of the more difficult issues facing developing countries presently
is that of striking a balance between industrial development
and protecting the environment. The fact that the critically
important issues of health and safety are intrinsically interconnected
with both serves to highlight the need for proper analysis,
planning and execution.
There are no easy answers and dialogue between all stakeholders
is therefore essential. The adage that nature abhors a vacuum
is only too true when it comes to communication.
In the absence of proper and credible information, rumours
quickly fill the communication space with the attendant outcomes.
Hinduism has always stressed the need to respect and protect
the environment. This is manifested in the reverence and regard
for rivers and mountains in particular. It also propounds
the ethical acquisition of material possessions as one of
the four legitimate goals of mankind. If we are to use this
as the basis of an industrialisation policy then the effecting
of it must require that economic studies and evaluation must
go beyond the methods presently being employed.
For starters, return on investment, while an important criterion,
cannot and should not occupy centrestage. This is not an antiquated
socialist or communist position. No, it is capitalism with
a heart. Unbridled capitalism must give way to humane capitalism.
In humane capitalism, protection/maintenance of the environment
is as important as profits. The idea that there are mutually
exclusive is not necessarily true. Profits are benefits from
an investment. While the shareholders of the company are the
ones who invest capital, the citizens of the country invest
equity in the form of its natural resources; land, air, water
and energy. So it is only fair that the general citizenry
be also classified as shareholders.
Clearly there is a need to put a proper form to these categories
of shareholders. Just as normal shareholders go
to great lengths to minimise their risks, then should not
the same also apply to the citizenry-class of
In fact, this latter class of shareholders has even more incentive
to minimise risk. When there is an industrial accident or
consistent pollution that results in long term or delayed
health effects, they not only suffer a reduction in investment
returns but also suffer a reduction in the quality of life
with attendant medical costs and sometimes loss of life. Quality
of life and life must be given a higher priority than the
quantum of profit.
So investment on returns must take into consideration both
categories of shareholders. The important question now must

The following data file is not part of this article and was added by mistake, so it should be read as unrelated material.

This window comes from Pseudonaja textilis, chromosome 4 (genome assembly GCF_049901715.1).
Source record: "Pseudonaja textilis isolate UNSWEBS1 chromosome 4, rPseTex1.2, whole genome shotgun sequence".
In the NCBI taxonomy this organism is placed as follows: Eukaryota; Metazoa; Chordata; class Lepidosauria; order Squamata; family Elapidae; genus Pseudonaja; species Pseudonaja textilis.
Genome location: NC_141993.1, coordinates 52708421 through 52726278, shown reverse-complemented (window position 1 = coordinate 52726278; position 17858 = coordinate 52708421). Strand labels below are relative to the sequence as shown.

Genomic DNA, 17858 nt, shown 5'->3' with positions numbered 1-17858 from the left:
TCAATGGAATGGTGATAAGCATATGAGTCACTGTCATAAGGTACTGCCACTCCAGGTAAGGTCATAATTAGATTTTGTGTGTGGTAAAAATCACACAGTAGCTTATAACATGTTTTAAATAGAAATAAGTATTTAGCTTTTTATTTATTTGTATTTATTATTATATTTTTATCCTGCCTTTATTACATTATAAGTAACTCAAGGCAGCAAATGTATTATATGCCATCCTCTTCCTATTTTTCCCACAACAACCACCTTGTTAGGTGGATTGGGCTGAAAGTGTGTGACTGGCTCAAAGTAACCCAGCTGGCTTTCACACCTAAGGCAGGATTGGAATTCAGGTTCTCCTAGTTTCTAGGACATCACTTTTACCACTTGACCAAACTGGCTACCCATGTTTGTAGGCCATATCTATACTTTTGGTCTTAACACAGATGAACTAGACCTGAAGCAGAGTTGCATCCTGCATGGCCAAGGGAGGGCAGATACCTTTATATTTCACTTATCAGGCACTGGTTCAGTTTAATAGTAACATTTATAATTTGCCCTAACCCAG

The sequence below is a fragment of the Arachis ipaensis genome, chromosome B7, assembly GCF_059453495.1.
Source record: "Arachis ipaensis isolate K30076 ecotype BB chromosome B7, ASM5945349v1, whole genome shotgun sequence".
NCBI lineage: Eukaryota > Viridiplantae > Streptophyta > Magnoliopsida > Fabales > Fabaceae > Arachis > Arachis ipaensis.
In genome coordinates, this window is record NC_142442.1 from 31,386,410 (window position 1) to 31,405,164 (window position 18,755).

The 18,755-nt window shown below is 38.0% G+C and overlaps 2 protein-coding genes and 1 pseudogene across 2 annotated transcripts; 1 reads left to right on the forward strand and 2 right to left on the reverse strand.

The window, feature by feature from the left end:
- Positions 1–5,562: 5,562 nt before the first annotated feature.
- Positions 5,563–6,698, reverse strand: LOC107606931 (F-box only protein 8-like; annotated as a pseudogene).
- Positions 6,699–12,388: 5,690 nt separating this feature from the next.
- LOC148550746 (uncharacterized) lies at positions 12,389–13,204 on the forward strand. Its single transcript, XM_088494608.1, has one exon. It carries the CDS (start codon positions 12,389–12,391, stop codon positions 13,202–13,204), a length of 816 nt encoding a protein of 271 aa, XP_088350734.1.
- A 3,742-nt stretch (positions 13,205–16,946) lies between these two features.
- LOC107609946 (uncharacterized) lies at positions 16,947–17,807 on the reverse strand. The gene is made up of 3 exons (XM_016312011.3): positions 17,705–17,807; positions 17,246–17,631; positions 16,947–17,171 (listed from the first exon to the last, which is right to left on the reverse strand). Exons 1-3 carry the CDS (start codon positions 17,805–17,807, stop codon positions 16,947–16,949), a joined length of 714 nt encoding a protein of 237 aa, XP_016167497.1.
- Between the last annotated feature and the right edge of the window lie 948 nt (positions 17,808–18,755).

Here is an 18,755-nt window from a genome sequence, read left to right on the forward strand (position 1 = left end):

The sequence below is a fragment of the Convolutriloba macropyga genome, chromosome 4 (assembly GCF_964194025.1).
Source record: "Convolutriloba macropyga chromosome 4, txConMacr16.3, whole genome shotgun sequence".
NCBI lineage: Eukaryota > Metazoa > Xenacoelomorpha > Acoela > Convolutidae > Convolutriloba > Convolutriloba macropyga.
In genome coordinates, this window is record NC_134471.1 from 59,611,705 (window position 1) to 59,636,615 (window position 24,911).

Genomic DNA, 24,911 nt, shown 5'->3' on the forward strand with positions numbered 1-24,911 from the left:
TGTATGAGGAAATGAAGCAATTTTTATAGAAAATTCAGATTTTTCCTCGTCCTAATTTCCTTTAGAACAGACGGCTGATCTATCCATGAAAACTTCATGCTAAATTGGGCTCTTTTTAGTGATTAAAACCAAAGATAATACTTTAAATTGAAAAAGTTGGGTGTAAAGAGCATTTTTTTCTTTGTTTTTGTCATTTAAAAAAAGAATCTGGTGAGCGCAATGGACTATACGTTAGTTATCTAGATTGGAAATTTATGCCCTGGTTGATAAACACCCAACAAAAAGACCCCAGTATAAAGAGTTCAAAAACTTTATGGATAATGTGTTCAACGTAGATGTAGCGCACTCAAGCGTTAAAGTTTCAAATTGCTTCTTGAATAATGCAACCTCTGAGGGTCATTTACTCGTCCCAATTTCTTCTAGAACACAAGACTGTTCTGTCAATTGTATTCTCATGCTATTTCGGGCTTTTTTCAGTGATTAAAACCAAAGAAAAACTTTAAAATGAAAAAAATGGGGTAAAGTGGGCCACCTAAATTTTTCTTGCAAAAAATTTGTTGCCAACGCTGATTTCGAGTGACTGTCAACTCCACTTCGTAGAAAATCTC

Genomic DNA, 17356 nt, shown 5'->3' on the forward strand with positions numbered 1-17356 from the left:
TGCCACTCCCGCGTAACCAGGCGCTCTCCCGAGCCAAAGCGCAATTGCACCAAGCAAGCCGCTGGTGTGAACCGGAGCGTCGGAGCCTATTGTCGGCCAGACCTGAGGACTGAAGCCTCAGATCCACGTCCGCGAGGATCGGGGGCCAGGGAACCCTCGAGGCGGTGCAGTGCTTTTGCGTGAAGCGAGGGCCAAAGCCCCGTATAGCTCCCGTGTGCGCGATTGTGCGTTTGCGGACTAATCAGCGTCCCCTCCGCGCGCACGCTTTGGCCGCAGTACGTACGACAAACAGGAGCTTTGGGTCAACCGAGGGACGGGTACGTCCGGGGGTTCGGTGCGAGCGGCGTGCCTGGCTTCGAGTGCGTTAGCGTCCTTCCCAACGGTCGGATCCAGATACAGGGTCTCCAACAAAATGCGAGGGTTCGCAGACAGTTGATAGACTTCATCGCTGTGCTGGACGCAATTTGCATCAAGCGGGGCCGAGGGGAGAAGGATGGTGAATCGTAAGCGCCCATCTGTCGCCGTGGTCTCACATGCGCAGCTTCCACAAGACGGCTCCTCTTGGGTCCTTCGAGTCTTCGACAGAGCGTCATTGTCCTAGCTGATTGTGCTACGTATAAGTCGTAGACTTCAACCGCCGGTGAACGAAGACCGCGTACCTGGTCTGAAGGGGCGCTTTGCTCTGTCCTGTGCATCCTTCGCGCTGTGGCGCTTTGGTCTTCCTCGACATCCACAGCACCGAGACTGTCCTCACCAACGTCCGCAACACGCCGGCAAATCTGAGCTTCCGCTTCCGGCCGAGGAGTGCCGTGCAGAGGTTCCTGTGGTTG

be what mechanisms are put in place to ensure that the interests
of the citizenry is safeguarded.
It goes without saying that the government of the day has
that responsibility. But governments are not monolithic entities.
They are, at best, a conglomeration of competing interests
operating within a party framework.
So it would be prudent to have some additional mechanism to
ensure that the interests of the citizens are always given
their due priority. One simple way to implement this would
be to expand the present method of public consultation with
the public, particularly the community in which the industry
would be located.
What is being proposed is this. In addition to the initial
public consultation, and it must be stressed that consultation
is distinct and different from the act of merely informing,
there must be a continuation of the reporting to local and
central authorities (which may be statutory bodies and or
parliamentary committees) for the purposes of discussing and
resolving environmental issues that may arise and to ensure
that pollution limits are being observed.
There is no doubt that companies would baulk at this. But
just as the Enron fiasco has resulted in the greater and stricter
accounting and reporting procedures to safeguard the interests
of financial shareholders, the Bhopal disaster and others
must result in greater accounting and reporting to the equity
This should not be viewed as obstructionism to the growth
of business but rather a logical expansion of the reporting
and accounting mechanisms of public shareholding companies.
It would represent a further democratisation of business practices.
This process being proposed is meant to assist in furthering
the industrialisation in manner that balances the concerns
of all shareholders. It may appear difficult at first but
it is going to serve the interests of all over the long term.
Development dictates that the resources be used for the development
of the country. Financial investments are needed and appreciated.
Similarly for local equity investments. The protection of
the environment is one of the most important investment we
can make for the future of the country. It should be seen
as exactly that. An investment, nothing more, nothing less.
Finally, dialogue and reporting are an integral part of the
democratic process. Democracy may, at times, be tedious and
frustrating, but it is the most successful system we have,
to date. It is slow but it is sure.
Persad is chairman of Swaha Inc